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    Would I be concerned picking Jason Pierre-Paul as a future defensive end, despite his sack totals dropping from 16.5 in 2011 to 6.5 in 2012? 

    No, I wouldn't.

    His sacks really dropped last year, but he recorded 44 hurries, compared to just 26 the previous season. He's also become a force to be reckoned with against the run. He's much more than just a sack machine.

    He'll have a tremendous career. 

Linebacker 1: Von Miller

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    Miller is either the best, second-best or third-best defensive player in the league, depending how you rank the trio of Miller, JJ Watt and Darrelle Revis. But he's clearly the game's best linebacker. 

    Last year, Miller racked up 18.5 sacks. He forced six fumbles and scored on an interception touchdown. Oh, and he's also amazing against the run. 

    The sky is the limit for the former No. 2 overall draft pick. He's just 24 years old and looks like he may be the next Lawrence Taylor. 

Linebacker 2: Luke Kuechly

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    Luke Kuechly is easily one of the most underrated players in the National Football League. I don't care that he's played just one year. He's already one of the game's best linebackers. He just doesn't receive the hype of the big three sack machines from the 2011 draft class (Von Miller, JJ Watt and Aldon Smith).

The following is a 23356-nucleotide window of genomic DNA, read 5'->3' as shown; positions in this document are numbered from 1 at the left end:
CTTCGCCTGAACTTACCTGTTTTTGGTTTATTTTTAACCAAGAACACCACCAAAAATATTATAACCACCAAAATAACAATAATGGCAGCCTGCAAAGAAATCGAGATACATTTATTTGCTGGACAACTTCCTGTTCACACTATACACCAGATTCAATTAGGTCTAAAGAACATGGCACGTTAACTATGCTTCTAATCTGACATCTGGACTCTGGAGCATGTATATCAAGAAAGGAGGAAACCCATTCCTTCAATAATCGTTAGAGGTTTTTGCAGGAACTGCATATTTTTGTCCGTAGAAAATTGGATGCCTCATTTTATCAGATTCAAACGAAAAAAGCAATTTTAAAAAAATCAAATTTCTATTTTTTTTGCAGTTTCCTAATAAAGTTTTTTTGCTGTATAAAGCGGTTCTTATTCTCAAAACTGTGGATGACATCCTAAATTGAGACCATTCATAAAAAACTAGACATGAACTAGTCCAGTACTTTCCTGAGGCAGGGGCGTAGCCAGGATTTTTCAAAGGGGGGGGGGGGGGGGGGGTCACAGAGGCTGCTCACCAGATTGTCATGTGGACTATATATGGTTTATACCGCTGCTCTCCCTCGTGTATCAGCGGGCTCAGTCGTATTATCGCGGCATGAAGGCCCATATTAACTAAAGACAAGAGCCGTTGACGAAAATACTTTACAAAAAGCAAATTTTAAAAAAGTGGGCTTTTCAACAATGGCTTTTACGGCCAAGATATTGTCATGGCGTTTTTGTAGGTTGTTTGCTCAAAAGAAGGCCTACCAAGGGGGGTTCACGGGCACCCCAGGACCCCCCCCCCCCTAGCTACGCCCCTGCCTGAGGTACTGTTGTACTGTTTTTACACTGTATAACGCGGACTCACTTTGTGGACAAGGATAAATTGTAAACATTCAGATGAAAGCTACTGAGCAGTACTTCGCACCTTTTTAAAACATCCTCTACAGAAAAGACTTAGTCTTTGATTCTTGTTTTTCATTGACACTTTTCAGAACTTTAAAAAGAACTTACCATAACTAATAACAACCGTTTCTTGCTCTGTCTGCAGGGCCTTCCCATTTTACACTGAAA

Kuechly is an absolute tackling machine. He led the league as a rookie with 103 tackles. He also recovered two fumbles, intercepted two passes and collected a sack. He's tremendous against the run.

    He doesn't turn 22 until next month, but the former first-round pick has all the makings of a perennial Pro Bowler at middle linebacker. 

Linebacker 3: NaVorro Bowman

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    NaVorro Bowman just edged out Clay Matthews and Patrick Willis for the final spot at linebacker. He's not quite in their league, but he's also two years younger.

    Bowman doesn't receive the hype because he's surrounded by a trio of great linebackers in Willis, Aldon Smith and Ahmad Brooks. 

    He's not flashy, but he's extremely consistent. He'll get you 100 tackles and a couple of sacks. He's terrific against both the run and the pass. 

Cornerback 1: Richard Sherman

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    Richard Sherman may not have passed Darrelle Revis as the game's best cornerback. Not yet anyway. Revis deserves a chance to prove that he can still play at an elite level.

    But Sherman is knocking on the door. This man was simply incredible in 2012.

    Quarterbacks completed just 47.1 percent of passes they threw in his direction. He surrendered just two touchdowns and intercepted eight passes. His passer rating against, 41.1, was less than half of the league average.

    Against Tom Brady, Colin Kaepernick, Cam Newton and Robert Griffin III, he allowed the following passing statistics: 7-of-22 for 115 yards and two interceptions. That's insane.